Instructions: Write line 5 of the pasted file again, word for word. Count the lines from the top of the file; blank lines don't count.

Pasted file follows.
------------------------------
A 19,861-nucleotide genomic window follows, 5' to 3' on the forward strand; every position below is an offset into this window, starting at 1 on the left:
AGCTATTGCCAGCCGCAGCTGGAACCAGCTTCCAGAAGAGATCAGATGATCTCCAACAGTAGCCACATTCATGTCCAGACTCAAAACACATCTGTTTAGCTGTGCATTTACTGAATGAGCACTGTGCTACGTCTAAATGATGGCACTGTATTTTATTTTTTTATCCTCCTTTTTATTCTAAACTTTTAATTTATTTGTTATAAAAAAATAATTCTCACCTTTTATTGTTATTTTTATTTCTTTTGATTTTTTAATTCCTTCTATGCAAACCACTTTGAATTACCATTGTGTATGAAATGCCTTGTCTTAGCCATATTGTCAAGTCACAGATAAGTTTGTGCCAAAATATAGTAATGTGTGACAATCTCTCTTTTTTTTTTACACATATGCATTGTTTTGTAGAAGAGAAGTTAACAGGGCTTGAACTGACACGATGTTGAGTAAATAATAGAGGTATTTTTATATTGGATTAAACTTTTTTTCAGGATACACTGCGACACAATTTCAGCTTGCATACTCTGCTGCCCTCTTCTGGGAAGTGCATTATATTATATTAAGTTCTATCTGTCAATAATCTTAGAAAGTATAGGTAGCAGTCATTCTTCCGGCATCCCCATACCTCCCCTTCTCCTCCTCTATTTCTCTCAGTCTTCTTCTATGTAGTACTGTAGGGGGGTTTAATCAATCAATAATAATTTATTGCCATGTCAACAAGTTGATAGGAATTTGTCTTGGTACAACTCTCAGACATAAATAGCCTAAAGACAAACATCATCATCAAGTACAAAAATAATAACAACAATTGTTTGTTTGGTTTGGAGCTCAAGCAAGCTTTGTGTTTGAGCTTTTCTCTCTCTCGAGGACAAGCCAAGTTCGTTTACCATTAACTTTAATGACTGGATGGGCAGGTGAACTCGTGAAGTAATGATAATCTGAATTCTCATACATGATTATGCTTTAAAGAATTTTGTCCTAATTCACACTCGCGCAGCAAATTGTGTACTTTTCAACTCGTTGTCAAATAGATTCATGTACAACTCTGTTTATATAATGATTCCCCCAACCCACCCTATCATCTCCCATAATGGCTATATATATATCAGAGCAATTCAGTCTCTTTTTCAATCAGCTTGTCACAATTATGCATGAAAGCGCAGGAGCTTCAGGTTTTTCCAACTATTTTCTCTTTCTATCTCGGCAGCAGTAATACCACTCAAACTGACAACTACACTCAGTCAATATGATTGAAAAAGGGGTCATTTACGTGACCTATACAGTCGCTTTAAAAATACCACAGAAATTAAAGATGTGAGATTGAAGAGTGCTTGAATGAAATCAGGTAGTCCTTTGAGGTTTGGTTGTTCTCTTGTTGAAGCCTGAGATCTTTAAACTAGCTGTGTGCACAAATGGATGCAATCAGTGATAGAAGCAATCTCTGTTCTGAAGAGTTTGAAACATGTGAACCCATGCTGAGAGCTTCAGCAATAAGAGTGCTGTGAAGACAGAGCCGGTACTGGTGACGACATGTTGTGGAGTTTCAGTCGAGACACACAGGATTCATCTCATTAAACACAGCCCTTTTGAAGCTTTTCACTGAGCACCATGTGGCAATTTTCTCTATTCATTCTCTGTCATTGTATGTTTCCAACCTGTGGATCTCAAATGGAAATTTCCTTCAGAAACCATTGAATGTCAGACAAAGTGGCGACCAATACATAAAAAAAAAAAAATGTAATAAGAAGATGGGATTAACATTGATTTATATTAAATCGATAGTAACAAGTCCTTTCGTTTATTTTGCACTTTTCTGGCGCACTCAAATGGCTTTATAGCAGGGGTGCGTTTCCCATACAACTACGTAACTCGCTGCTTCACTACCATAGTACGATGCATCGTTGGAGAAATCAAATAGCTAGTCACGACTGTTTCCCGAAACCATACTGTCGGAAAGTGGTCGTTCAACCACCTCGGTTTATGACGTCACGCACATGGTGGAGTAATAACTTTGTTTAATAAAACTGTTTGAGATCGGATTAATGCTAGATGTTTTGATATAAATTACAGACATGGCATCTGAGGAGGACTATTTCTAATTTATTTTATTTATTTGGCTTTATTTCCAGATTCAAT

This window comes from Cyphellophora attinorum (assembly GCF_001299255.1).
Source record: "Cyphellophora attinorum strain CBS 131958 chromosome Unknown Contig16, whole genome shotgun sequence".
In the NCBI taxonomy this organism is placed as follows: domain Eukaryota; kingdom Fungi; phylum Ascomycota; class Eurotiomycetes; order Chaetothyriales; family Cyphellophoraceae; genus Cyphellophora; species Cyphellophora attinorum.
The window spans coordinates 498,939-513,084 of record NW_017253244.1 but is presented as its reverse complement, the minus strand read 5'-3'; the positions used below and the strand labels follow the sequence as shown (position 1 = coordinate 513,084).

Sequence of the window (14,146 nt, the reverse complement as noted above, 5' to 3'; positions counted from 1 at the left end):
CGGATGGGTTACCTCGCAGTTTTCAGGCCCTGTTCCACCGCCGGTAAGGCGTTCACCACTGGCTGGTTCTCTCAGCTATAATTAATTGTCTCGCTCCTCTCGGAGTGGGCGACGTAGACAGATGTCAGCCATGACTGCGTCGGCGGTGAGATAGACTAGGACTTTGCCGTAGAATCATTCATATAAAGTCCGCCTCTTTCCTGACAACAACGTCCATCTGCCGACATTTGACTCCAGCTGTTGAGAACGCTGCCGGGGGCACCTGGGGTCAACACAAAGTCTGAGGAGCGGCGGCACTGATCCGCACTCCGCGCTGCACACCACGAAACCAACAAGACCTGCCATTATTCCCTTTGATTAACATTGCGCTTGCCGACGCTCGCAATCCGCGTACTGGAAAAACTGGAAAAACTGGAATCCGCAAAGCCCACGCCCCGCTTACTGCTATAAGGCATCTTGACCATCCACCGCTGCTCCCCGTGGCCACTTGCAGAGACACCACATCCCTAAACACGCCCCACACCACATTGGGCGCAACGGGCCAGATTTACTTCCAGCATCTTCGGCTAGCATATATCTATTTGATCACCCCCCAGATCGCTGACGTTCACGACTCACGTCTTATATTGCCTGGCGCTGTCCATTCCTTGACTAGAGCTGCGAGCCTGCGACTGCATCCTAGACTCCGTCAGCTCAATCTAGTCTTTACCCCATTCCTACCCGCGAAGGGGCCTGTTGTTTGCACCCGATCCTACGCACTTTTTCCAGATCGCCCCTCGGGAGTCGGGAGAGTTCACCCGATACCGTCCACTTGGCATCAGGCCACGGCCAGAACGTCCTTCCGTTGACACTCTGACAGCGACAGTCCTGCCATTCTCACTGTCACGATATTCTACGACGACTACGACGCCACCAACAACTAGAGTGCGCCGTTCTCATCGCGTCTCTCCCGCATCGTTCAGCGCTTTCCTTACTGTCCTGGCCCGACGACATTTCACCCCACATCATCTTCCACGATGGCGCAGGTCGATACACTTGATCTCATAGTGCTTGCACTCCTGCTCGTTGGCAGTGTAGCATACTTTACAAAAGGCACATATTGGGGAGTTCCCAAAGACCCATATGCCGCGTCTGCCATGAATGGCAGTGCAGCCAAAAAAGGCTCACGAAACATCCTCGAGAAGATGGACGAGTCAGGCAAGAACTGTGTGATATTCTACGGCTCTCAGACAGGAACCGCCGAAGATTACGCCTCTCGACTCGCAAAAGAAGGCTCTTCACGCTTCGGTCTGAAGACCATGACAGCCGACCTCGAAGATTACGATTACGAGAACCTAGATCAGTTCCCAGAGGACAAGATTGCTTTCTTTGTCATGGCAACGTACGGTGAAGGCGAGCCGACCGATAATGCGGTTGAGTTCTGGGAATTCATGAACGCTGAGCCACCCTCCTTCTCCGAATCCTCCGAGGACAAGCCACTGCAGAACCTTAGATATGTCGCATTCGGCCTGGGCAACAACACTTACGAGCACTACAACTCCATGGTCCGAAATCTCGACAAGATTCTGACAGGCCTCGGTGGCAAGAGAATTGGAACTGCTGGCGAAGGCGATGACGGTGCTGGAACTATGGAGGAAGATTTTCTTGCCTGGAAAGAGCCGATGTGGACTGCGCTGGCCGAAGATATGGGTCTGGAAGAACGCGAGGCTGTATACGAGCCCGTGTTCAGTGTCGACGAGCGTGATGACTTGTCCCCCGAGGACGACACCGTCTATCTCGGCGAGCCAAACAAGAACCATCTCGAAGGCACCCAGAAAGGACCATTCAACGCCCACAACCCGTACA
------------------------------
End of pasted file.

In the NCBI taxonomy this organism is placed as follows: domain Eukaryota; kingdom Fungi; phylum Ascomycota; class Eurotiomycetes; order Chaetothyriales; family Cyphellophoraceae; genus Cyphellophora; species Cyphellophora attinorum.